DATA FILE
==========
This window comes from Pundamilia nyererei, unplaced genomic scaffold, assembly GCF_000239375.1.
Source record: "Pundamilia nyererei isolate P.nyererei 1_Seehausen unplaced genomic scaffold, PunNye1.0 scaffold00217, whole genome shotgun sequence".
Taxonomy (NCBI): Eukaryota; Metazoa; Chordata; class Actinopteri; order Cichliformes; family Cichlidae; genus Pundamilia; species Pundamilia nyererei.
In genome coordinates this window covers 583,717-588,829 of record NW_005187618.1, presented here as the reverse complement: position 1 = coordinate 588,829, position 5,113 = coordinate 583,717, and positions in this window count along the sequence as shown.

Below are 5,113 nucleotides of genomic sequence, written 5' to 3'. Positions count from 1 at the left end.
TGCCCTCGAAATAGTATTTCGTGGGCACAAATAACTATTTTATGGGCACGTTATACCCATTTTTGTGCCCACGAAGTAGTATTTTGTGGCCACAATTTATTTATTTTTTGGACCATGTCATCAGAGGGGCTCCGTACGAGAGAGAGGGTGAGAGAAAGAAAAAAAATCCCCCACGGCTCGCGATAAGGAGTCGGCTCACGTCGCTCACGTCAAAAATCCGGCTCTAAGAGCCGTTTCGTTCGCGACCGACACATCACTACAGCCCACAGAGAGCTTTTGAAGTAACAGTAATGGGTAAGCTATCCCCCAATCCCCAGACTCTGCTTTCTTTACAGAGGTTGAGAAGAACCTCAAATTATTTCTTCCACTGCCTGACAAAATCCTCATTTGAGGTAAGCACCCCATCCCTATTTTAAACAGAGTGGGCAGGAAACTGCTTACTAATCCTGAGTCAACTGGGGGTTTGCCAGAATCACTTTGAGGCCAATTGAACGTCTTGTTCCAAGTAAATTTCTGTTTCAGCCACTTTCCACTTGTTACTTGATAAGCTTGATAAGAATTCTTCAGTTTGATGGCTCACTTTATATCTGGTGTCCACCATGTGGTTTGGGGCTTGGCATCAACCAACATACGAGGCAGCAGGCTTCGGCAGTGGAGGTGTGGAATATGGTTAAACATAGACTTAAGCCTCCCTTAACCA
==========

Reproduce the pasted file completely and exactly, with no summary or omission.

This window comes from Pundamilia nyererei, unplaced genomic scaffold, assembly GCF_000239375.1.
Source record: "Pundamilia nyererei isolate P.nyererei 1_Seehausen unplaced genomic scaffold, PunNye1.0 scaffold00217, whole genome shotgun sequence".
Taxonomy (NCBI): Eukaryota; Metazoa; Chordata; class Actinopteri; order Cichliformes; family Cichlidae; genus Pundamilia; species Pundamilia nyererei.
In genome coordinates this window covers 583,717-588,829 of record NW_005187618.1, presented here as the reverse complement: position 1 = coordinate 588,829, position 5,113 = coordinate 583,717, and positions in this window count along the sequence as shown.

Below are 5,113 nucleotides of genomic sequence, written 5' to 3'. Positions count from 1 at the left end.
TGCCCTCGAAATAGTATTTCGTGGGCACAAATAACTATTTTATGGGCACGTTATACCCATTTTTGTGCCCACGAAGTAGTATTTTGTGGCCACAATTTATTTATTTTTTGGACCATGTCATCAGAGGGGCTCCGTACGAGAGAGAGGGTGAGAGAAAGAAAAAAAATCCCCCACGGCTCGCGATAAGGAGTCGGCTCACGTCGCTCACGTCAAAAATCCGGCTCTAAGAGCCGTTTCGTTCGCGACCGACACATCACTACAGCCCACAGAGAGCTTTTGAAGTAACAGTAATGGGTAAGCTATCCCCCAATCCCCAGACTCTGCTTTCTTTACAGAGGTTGAGAAGAACCTCAAATTATTTCTTCCACTGCCTGACAAAATCCTCATTTGAGGTAAGCACCCCATCCCTATTTTAAACAGAGTGGGCAGGAAACTGCTTACTAATCCTGAGTCAACTGGGGGTTTGCCAGAATCACTTTGAGGCCAATTGAACGTCTTGTTCCAAGTAAATTTCTGTTTCAGCCACTTTCCACTTGTTACTTGATAAGCTTGATAAGAATTCTTCAGTTTGATGGCTCACTTTATATCTGGTGTCCACCATGTGGTTTGGGGCTTGGCATCAACCAACATACGAGGCAGCAGGCTTCGGCAGTGGAGGTGTGGAATATGGTTAAACATAGACTTAAGCCTCCCTTAACCA